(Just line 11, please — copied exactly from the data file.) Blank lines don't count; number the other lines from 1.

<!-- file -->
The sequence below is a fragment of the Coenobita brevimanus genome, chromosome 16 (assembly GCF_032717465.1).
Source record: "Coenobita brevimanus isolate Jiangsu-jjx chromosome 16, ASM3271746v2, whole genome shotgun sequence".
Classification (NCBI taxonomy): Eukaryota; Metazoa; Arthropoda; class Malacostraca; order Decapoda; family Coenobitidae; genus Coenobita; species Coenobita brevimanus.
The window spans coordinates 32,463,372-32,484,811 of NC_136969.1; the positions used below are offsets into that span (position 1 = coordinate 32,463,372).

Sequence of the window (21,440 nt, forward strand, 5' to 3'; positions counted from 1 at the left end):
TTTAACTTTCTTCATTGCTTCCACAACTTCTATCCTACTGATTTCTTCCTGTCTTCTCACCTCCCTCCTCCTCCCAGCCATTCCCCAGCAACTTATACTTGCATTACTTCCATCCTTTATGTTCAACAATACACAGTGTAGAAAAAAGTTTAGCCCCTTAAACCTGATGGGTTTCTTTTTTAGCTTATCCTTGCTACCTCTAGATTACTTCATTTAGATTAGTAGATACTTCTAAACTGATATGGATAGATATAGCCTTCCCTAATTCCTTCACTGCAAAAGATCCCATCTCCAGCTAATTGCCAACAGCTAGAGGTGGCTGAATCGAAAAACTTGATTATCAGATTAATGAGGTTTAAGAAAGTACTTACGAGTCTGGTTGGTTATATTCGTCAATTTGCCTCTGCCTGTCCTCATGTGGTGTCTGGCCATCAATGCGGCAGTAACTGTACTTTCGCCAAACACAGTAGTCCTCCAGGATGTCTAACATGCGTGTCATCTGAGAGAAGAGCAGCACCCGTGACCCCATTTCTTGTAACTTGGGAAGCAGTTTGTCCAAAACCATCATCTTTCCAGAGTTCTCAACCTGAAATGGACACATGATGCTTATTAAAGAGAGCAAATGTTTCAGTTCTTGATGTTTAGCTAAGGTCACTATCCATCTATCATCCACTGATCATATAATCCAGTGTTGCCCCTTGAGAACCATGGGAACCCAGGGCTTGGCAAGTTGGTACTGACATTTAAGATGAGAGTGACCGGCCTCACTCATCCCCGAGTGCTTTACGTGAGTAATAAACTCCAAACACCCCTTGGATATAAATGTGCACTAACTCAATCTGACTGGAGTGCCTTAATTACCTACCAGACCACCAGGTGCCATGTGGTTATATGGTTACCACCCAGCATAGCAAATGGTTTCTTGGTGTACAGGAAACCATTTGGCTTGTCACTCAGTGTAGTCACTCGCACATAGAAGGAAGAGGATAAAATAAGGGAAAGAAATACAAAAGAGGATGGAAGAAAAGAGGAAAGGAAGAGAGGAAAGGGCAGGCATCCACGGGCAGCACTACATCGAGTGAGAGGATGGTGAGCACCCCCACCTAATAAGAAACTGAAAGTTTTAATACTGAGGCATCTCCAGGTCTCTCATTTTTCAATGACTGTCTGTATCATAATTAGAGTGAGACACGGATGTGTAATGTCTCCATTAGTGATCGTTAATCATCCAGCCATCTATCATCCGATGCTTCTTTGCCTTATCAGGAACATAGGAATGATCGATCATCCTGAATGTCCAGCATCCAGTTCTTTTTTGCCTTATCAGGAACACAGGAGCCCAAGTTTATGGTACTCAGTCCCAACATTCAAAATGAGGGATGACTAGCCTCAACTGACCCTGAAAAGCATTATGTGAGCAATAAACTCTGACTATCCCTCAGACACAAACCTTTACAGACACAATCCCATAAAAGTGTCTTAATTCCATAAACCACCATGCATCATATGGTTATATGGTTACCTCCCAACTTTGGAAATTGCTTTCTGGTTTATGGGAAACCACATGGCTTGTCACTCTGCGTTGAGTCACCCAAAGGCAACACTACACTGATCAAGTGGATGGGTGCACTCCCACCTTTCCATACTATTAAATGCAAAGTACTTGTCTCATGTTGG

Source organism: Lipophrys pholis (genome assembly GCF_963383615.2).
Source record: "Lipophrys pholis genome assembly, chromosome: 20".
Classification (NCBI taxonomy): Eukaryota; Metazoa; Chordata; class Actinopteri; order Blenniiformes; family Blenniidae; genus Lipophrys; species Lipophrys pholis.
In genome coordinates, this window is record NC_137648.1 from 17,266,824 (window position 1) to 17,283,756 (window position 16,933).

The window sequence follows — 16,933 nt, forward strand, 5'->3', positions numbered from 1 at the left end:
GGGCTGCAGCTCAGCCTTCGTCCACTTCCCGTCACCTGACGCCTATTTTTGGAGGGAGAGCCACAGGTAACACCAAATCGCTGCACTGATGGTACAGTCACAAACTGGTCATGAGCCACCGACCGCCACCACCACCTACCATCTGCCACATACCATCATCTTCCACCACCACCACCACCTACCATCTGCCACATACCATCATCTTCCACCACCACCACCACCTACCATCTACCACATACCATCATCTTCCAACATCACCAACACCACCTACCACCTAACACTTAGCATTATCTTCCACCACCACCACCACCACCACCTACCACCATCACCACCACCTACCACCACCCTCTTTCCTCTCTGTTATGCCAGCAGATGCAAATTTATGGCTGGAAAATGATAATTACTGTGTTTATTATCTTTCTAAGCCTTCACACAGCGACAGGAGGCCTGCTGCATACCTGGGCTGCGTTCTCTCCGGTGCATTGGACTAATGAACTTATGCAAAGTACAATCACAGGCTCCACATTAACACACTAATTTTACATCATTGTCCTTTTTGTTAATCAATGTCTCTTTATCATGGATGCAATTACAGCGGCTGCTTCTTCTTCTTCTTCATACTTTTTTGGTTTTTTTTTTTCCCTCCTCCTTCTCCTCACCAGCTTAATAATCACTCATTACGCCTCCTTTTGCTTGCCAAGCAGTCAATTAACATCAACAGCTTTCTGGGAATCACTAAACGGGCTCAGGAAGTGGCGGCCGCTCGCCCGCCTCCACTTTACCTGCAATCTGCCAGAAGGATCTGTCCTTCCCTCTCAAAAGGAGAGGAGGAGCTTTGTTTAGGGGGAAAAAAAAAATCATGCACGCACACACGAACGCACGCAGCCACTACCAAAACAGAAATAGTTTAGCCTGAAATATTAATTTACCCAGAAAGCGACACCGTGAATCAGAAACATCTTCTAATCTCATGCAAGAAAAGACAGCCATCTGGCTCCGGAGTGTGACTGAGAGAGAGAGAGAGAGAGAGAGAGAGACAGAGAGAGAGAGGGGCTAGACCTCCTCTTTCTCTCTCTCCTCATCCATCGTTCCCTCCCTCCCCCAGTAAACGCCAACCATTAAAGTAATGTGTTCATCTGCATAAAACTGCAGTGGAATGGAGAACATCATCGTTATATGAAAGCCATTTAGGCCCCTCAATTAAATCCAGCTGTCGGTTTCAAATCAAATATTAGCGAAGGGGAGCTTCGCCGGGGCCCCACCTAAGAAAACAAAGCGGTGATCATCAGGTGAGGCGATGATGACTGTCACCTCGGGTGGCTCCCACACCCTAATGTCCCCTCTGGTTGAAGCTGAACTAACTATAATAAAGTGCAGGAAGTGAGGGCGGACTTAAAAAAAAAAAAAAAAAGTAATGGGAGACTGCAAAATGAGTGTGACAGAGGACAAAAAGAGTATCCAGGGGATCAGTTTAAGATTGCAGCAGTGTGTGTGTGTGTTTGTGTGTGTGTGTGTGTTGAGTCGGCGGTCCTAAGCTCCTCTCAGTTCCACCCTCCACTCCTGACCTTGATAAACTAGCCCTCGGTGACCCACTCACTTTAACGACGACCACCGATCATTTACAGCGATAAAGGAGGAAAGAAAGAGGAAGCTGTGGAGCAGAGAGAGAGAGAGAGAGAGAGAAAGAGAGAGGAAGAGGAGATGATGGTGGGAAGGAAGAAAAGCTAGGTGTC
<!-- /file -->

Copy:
The window sequence follows — 16,933 nt, forward strand, 5'->3', positions numbered from 1 at the left end: